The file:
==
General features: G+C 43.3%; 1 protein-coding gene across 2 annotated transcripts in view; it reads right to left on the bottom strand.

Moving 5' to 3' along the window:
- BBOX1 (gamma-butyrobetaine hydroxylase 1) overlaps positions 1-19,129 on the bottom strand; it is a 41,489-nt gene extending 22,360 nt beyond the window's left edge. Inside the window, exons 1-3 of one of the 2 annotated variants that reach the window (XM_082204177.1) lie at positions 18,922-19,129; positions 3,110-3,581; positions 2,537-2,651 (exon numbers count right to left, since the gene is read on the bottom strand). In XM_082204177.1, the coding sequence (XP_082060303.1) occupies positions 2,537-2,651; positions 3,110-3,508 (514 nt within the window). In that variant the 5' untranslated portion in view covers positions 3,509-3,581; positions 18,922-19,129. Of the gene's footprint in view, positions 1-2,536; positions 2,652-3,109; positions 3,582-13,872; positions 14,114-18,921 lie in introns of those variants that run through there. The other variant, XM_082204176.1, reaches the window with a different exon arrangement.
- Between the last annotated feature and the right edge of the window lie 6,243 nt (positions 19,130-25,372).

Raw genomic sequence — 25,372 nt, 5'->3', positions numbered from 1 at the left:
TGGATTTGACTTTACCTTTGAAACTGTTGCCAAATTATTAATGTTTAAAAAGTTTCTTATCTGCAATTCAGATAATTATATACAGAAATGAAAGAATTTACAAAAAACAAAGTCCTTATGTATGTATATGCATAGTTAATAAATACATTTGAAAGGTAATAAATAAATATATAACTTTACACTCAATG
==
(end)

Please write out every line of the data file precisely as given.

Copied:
General features: G+C 43.3%; 1 protein-coding gene across 2 annotated transcripts in view; it reads right to left on the bottom strand.

Moving 5' to 3' along the window:
- BBOX1 (gamma-butyrobetaine hydroxylase 1) overlaps positions 1-19,129 on the bottom strand; it is a 41,489-nt gene extending 22,360 nt beyond the window's left edge. Inside the window, exons 1-3 of one of the 2 annotated variants that reach the window (XM_082204177.1) lie at positions 18,922-19,129; positions 3,110-3,581; positions 2,537-2,651 (exon numbers count right to left, since the gene is read on the bottom strand). In XM_082204177.1, the coding sequence (XP_082060303.1) occupies positions 2,537-2,651; positions 3,110-3,508 (514 nt within the window). In that variant the 5' untranslated portion in view covers positions 3,509-3,581; positions 18,922-19,129. Of the gene's footprint in view, positions 1-2,536; positions 2,652-3,109; positions 3,582-13,872; positions 14,114-18,921 lie in introns of those variants that run through there. The other variant, XM_082204176.1, reaches the window with a different exon arrangement.
- Between the last annotated feature and the right edge of the window lie 6,243 nt (positions 19,130-25,372).

Raw genomic sequence — 25,372 nt, 5'->3', positions numbered from 1 at the left:
TGGATTTGACTTTACCTTTGAAACTGTTGCCAAATTATTAATGTTTAAAAAGTTTCTTATCTGCAATTCAGATAATTATATACAGAAATGAAAGAATTTACAAAAAACAAAGTCCTTATGTATGTATATGCATAGTTAATAAATACATTTGAAAGGTAATAAATAAATATATAACTTTACACTCAATG